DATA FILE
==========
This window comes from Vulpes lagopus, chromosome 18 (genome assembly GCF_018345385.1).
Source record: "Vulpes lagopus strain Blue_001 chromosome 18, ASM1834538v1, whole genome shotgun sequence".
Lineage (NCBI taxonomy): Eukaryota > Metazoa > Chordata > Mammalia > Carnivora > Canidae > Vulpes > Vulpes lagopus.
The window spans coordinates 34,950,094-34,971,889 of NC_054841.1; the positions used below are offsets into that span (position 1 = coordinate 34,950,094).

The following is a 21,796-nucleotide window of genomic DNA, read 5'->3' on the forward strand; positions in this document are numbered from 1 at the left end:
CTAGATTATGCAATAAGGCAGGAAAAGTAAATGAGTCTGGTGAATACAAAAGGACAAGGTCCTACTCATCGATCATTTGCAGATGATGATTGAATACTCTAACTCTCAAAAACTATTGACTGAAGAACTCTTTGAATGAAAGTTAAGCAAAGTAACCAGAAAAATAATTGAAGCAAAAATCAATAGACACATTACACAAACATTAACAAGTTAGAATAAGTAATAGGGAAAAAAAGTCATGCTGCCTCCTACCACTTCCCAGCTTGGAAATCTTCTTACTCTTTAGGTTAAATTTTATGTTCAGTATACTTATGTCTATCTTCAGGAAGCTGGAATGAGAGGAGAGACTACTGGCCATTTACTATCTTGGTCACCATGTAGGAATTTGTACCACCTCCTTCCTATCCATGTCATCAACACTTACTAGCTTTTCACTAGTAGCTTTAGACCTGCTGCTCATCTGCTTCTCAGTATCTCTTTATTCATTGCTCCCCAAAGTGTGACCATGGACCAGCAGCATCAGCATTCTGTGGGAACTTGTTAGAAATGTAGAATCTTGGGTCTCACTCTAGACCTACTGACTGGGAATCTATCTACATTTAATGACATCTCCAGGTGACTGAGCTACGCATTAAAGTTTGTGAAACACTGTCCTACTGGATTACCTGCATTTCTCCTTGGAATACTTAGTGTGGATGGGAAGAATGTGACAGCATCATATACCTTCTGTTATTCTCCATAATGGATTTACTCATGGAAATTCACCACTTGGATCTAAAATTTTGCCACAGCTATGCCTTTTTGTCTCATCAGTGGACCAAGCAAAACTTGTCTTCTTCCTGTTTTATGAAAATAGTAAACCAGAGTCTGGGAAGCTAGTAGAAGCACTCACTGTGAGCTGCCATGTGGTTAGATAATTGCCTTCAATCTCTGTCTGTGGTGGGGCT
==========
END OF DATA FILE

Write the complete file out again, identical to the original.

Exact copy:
This window comes from Vulpes lagopus, chromosome 18 (genome assembly GCF_018345385.1).
Source record: "Vulpes lagopus strain Blue_001 chromosome 18, ASM1834538v1, whole genome shotgun sequence".
Lineage (NCBI taxonomy): Eukaryota > Metazoa > Chordata > Mammalia > Carnivora > Canidae > Vulpes > Vulpes lagopus.
The window spans coordinates 34,950,094-34,971,889 of NC_054841.1; the positions used below are offsets into that span (position 1 = coordinate 34,950,094).

The following is a 21,796-nucleotide window of genomic DNA, read 5'->3' on the forward strand; positions in this document are numbered from 1 at the left end:
CTAGATTATGCAATAAGGCAGGAAAAGTAAATGAGTCTGGTGAATACAAAAGGACAAGGTCCTACTCATCGATCATTTGCAGATGATGATTGAATACTCTAACTCTCAAAAACTATTGACTGAAGAACTCTTTGAATGAAAGTTAAGCAAAGTAACCAGAAAAATAATTGAAGCAAAAATCAATAGACACATTACACAAACATTAACAAGTTAGAATAAGTAATAGGGAAAAAAAGTCATGCTGCCTCCTACCACTTCCCAGCTTGGAAATCTTCTTACTCTTTAGGTTAAATTTTATGTTCAGTATACTTATGTCTATCTTCAGGAAGCTGGAATGAGAGGAGAGACTACTGGCCATTTACTATCTTGGTCACCATGTAGGAATTTGTACCACCTCCTTCCTATCCATGTCATCAACACTTACTAGCTTTTCACTAGTAGCTTTAGACCTGCTGCTCATCTGCTTCTCAGTATCTCTTTATTCATTGCTCCCCAAAGTGTGACCATGGACCAGCAGCATCAGCATTCTGTGGGAACTTGTTAGAAATGTAGAATCTTGGGTCTCACTCTAGACCTACTGACTGGGAATCTATCTACATTTAATGACATCTCCAGGTGACTGAGCTACGCATTAAAGTTTGTGAAACACTGTCCTACTGGATTACCTGCATTTCTCCTTGGAATACTTAGTGTGGATGGGAAGAATGTGACAGCATCATATACCTTCTGTTATTCTCCATAATGGATTTACTCATGGAAATTCACCACTTGGATCTAAAATTTTGCCACAGCTATGCCTTTTTGTCTCATCAGTGGACCAAGCAAAACTTGTCTTCTTCCTGTTTTATGAAAATAGTAAACCAGAGTCTGGGAAGCTAGTAGAAGCACTCACTGTGAGCTGCCATGTGGTTAGATAATTGCCTTCAATCTCTGTCTGTGGTGGGGCT